When the attorney accompanies the client to mediation with realistic possibilities for settlement and is willing to listen and understand why the opposition claims needs fulfillment, the parties can negotiate without threat, impulse, or anger. There can be satisfaction in relating why a proposed resolution is good or proper, without the limitations of rules and procedures. The fabled “day in court” can be replicated through mediation with the true parties in interest as primary participants, giving and taking with each other what they reveal as essential parts of any settlement. Giving the other side an important piece of its settlement needs contrasted but not jeopardized with your needs can also be highly, personally gratifying in the euphoria of settlement. When an arbitrator carves the settlement pie, doling out the pieces, the risk is that your vital piece may be given away. When a jury returns a decision with all or nothing riding on the outcome, your vital needs are at stake. Most regrettable of all, however, is the party who has prevailed in the rights based, adversarial system and comes away feeling a victim of the process? ` Legal counsel should be prepared to shift to personal counselor after need identification reveals bases for resolution. This holistic practice of law can be highly satisfying when the client is prepared to depart from the legal path to wander the creative trail of personal satisfaction. This can be difficult for a highly trained adversary, who sees clearly the legal outcome, but who cannot feel the joy of resolution in the client. We often practice paternalistic law, assuming we know best what is the interest of the client, but too often the client can be battered by it’s imposed best interests, and there can be no constructive conflict. Mediation can be and is the informed consent process, which empowers the client with self-determination and the ability to functionally participate in the quest for justice.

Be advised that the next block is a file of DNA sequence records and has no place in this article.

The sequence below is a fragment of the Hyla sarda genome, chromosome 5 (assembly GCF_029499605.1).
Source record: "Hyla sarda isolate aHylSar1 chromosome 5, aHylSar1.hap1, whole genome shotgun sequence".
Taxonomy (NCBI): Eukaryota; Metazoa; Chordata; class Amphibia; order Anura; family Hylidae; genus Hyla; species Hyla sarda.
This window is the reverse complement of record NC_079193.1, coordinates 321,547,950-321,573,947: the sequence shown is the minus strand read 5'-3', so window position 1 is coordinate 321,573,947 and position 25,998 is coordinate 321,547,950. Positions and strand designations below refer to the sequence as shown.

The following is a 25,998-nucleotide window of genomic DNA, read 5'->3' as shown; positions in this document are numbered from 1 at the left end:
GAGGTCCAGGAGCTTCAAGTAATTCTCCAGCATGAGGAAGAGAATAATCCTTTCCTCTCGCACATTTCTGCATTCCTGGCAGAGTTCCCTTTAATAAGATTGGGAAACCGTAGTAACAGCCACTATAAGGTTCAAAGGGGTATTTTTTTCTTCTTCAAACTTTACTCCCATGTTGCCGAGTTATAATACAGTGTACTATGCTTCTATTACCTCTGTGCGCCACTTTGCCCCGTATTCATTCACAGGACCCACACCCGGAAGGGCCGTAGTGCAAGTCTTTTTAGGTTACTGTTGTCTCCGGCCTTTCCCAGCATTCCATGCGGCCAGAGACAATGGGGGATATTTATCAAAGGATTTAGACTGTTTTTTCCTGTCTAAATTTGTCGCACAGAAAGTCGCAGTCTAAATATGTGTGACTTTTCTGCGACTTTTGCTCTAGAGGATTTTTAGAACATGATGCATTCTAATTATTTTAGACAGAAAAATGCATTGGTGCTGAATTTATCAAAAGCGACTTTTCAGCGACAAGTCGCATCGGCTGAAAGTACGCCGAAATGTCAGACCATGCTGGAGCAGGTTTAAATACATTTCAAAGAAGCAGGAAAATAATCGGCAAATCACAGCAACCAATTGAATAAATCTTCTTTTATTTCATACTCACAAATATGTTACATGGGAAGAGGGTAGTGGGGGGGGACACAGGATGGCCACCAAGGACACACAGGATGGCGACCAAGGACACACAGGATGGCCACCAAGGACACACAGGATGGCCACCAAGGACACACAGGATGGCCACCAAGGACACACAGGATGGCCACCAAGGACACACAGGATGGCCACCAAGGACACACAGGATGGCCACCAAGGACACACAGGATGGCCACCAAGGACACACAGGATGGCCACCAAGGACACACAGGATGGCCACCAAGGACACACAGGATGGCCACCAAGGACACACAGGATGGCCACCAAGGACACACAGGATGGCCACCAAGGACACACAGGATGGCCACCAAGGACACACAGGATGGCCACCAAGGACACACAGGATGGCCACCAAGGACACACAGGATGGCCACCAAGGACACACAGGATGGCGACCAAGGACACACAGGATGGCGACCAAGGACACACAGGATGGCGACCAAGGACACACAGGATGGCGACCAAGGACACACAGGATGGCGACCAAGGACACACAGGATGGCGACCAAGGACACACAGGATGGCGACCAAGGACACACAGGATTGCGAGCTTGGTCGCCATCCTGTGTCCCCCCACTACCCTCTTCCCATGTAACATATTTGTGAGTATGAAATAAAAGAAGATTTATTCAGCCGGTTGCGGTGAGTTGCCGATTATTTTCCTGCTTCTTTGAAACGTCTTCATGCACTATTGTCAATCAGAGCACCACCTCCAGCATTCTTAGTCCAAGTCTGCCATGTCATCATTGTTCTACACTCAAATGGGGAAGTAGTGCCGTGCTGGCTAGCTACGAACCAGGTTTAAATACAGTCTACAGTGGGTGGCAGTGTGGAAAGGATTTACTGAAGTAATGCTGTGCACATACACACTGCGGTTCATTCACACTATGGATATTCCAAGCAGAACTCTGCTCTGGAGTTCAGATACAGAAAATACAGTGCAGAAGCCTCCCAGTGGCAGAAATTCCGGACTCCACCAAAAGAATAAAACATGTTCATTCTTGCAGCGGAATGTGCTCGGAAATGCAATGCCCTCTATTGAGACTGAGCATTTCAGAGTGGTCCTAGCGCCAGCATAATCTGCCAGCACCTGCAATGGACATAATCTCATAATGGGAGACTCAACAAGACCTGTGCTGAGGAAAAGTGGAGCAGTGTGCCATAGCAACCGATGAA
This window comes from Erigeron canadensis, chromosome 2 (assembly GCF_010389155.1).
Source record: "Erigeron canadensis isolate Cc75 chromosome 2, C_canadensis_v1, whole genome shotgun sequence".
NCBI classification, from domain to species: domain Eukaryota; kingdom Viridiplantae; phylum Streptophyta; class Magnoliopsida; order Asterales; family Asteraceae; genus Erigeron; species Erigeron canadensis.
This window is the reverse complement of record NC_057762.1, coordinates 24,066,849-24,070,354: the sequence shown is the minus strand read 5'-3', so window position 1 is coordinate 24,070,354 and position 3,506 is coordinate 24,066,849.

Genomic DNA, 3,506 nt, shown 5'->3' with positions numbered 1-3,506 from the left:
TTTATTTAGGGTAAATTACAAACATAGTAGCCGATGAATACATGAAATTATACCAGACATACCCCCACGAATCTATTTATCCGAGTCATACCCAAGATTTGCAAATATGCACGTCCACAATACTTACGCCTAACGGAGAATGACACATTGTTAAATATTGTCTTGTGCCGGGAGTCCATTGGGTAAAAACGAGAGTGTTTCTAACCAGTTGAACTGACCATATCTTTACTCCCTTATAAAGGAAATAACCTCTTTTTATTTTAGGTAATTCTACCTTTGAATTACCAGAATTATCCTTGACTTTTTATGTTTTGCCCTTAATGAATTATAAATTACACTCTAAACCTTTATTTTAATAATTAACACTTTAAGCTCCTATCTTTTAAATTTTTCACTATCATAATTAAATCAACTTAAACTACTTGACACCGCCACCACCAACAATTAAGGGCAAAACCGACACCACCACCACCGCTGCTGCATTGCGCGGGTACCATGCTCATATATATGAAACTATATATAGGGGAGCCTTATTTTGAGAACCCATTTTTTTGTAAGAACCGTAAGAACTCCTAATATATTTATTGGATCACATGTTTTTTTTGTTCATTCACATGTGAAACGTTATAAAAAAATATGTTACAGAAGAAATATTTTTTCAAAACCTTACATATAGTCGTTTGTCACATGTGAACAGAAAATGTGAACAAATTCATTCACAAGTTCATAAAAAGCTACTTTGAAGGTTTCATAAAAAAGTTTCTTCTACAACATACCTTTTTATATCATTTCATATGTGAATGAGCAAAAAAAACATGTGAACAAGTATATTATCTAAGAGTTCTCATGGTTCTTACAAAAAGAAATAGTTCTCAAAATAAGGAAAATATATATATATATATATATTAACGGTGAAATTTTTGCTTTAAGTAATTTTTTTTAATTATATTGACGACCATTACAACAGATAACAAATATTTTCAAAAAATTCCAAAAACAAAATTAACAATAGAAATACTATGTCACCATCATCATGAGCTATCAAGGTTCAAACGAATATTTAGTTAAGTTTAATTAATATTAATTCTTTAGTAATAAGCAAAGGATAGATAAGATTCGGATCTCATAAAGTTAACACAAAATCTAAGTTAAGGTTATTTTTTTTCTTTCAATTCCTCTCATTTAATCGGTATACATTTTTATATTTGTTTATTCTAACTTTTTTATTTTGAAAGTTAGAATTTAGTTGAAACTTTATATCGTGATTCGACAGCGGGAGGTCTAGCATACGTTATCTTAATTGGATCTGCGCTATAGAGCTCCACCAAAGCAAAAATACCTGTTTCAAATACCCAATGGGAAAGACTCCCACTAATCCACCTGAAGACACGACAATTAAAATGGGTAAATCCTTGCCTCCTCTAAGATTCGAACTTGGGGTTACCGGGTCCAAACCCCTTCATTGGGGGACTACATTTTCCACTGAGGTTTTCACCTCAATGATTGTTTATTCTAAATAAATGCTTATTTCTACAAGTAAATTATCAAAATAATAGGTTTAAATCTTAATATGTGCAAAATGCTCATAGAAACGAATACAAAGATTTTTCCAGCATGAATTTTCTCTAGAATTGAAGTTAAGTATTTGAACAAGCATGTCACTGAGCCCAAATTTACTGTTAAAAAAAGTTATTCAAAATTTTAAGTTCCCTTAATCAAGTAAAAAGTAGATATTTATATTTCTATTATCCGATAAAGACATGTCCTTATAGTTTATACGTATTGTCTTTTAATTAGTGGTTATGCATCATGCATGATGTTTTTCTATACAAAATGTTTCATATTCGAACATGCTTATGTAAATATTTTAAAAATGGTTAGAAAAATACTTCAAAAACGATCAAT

Biography


Tony Belak is the Ombuds at the University of Louisville, Associate Director of the Center for Conflict Resolution at La Sierra University, Riverside, California, associate director of the International Center for Compassionate Organizations www.compassionorg.net and the former Executive Director of the International Center for Collaborative Solutions at Sullivan University, Louisville, Kentucky, where he was also on the faculty of the Master of Science in Conflict Management program. He is a faculty member of the Department of Urban and Public Affairs at the University of Louisville and associate editor of the online Journal of Conflict Management at Sullivan University. He was the Senior Dispute Resolution Counsel for the Department of Veterans Affairs and is not only a mediator and arbitrator but also a teacher in basic, advanced, and specialized conflict resolution. He is recognized for his innovation in designing conflict resolution programs within the workplace.



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Website: www.compassionorg.net/pgs/people/bios/tony-belak-01.html